This is your one stop shop for everything you might need to know as a parent.

If you are new to youth sports it can be very confusing and challenging to navigate everything involved, we hope to make that process easier for you.

Welcome to recreational club soccer!

Here is where you might be asking, What have I gotten myself (and my family) into?  The answer is a whole lot of fun.  Here are a few tips and tricks to keep in mind.


First, of all for new players, don't spend a lot of money on equipment. Watch the major retailer's advertisements for low-cost kits that include shoes and shin guards or shin guards and a ball or check secondhand stores.  Also, watch our social media for when we'll be hosting an equipment exchange.

Don't take this too seriously.  Recreational soccer is meant to be fun first and foremost.  If your player isn't "getting it" right away, that's ok.  The key is getting their foot on the ball as often as possible.  If they have the talent, we will talk to you about the possibility of moving them to a "Select" or "Premier" program.  No players are being drafted into the Premier League of Soccer from our program after the season. 

Because it's meant to be fun, don't be hard or mean on coaches, players, or officials.  That's not something we will tolerate, and it just makes things less fun for everyone involved.  

Don't coach from the sidelines.  I can create a lot of confusion if you are yelling one thing and the coach another.  If you are that passionate, find out about how to volunteer and help coach.  We always need more help and additional coaches can help create smaller groups in practice and greater skill development.



Invest in a comfortable chair to bring to practices and games, maybe a blanket for the back half of the season.  You'll be doing a lot of standing around and watching, so you will want to be comfortable.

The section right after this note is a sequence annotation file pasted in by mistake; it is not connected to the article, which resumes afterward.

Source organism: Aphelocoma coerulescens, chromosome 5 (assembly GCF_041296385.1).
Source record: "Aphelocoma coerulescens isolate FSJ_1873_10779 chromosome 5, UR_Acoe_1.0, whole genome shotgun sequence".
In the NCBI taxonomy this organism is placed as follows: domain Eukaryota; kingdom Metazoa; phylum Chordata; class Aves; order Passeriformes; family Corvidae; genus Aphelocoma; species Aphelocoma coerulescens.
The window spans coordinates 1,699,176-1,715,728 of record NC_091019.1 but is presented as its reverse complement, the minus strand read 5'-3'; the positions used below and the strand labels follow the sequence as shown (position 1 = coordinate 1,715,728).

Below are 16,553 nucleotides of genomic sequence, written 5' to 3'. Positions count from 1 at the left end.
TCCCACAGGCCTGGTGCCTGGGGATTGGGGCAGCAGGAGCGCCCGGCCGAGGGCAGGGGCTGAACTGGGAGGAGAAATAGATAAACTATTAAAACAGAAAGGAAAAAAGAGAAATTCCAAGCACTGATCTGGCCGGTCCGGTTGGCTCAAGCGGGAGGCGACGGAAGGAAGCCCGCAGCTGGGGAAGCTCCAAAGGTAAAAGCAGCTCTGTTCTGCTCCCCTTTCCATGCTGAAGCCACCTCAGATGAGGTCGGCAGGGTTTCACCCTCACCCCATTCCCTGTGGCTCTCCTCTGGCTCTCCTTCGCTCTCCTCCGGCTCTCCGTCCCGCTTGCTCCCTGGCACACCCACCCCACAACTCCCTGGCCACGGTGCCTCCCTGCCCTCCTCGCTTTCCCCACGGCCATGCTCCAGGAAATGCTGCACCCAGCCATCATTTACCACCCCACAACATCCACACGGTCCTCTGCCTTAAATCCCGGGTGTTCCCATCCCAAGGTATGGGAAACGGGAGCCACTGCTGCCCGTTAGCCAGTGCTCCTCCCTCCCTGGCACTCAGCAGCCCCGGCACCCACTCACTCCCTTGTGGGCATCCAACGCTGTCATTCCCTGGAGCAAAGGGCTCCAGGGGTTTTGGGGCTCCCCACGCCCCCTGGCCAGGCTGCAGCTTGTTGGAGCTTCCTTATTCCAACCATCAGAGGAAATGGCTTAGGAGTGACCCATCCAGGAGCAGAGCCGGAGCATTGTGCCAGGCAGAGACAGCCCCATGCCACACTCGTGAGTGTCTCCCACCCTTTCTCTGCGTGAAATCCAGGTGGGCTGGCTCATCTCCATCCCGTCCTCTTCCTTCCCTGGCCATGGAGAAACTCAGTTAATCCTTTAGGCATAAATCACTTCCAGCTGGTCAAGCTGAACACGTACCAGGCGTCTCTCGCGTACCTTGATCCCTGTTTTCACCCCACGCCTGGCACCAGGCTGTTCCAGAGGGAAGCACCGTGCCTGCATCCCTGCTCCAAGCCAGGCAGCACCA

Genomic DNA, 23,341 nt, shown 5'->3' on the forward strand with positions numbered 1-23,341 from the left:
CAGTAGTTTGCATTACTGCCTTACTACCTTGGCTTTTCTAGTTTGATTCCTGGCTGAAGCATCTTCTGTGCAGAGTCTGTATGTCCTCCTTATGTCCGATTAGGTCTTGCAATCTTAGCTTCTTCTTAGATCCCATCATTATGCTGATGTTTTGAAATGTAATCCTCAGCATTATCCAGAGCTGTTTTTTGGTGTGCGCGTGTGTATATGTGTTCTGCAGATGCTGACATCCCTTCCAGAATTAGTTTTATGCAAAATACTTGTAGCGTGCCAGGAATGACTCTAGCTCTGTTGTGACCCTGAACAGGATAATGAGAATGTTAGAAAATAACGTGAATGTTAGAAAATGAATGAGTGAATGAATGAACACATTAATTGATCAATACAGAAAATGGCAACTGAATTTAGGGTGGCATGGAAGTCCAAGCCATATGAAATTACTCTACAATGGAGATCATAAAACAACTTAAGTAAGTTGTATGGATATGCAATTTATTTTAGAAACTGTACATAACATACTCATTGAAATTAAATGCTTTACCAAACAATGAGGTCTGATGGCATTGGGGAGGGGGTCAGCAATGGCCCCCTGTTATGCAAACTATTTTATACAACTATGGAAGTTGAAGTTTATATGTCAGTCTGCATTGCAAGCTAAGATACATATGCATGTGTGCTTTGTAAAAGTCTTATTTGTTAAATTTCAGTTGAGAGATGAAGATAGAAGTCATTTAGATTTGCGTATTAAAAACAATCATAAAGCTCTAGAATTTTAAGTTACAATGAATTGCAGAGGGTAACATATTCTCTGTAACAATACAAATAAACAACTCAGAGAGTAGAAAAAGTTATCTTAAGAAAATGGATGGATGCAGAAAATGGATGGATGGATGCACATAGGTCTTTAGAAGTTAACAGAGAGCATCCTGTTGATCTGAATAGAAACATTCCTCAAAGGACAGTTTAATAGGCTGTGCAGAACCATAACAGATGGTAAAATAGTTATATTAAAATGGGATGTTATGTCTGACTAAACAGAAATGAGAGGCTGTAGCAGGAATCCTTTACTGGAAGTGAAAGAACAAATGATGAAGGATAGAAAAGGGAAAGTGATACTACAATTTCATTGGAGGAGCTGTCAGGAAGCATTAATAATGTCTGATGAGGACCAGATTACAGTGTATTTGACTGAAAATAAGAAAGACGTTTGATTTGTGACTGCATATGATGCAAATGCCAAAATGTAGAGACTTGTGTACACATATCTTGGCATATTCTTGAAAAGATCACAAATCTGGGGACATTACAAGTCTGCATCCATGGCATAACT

Dress yourself and your player in layers and keep a change of clothes in the car.  Our season covers between sunny and warm August to cold and wet November.  There will be a practice or game that your player will be soaked and muddy and you may not want that in your car.

If you are new to soccer, do take some time to learn about the sport.  Ask questions, volunteer to help coach, and watch some YouTube videos.  It makes watching your players more enjoyable when you have some idea of what's happening on the field.

Your player will likely practice 2-4 hours a week with their coach.  That leaves a lot of time that they aren't practicing.  Do take that opportunity to get out there and play around with them.  Even just kicking the ball or letting them "shoot" at you will create memories that last a lifetime and help their development.  

Finally, do have fun.  You're are investing your hard earned money and time for 4 months in this activity.  Get to know other parents, play with your player, and be present.  you won't regret it.

What's a quick rundown of what parents should know?

While I highly recommend you check out our Frequently Asked Questions Page, here's a brief elevator speech on what to expect:

Practices can start in Early August with the first game being the weekend after Labor Day.  The season continues over the next 10 weeks until the middle of November.  Then some teams may wish to participate in an end of season tournament.  Most games are on Saturday, but there may be an occasional Sunday as well.

Younger players typically practice 2 days a week for about an hour at a time and location chosen by their volunteer coach.  Older players may practice a little more.  Practices are typically held at one of the local Elementary Schools like Naval Avenue Elementary or a city park like Manette Playfield.

Our home games are played in Bremerton, and our away games can be played anywhere in Kitsap County, North Mason, or an occasional game in Jefferson County.

Included in you players registration is a full uniform (blue socks, shorts, and shin guards), but you will need to provide cleats and shin guards.  We also highly recommend a ball to play with at home, but it is not required.


We can't do it without you

It takes a lot to operate a soccer club and you are the most important part.  Between getting your players to and from practice and games to stepping up and helping coach.  Parents and guardians are the lifeblood of youth sports.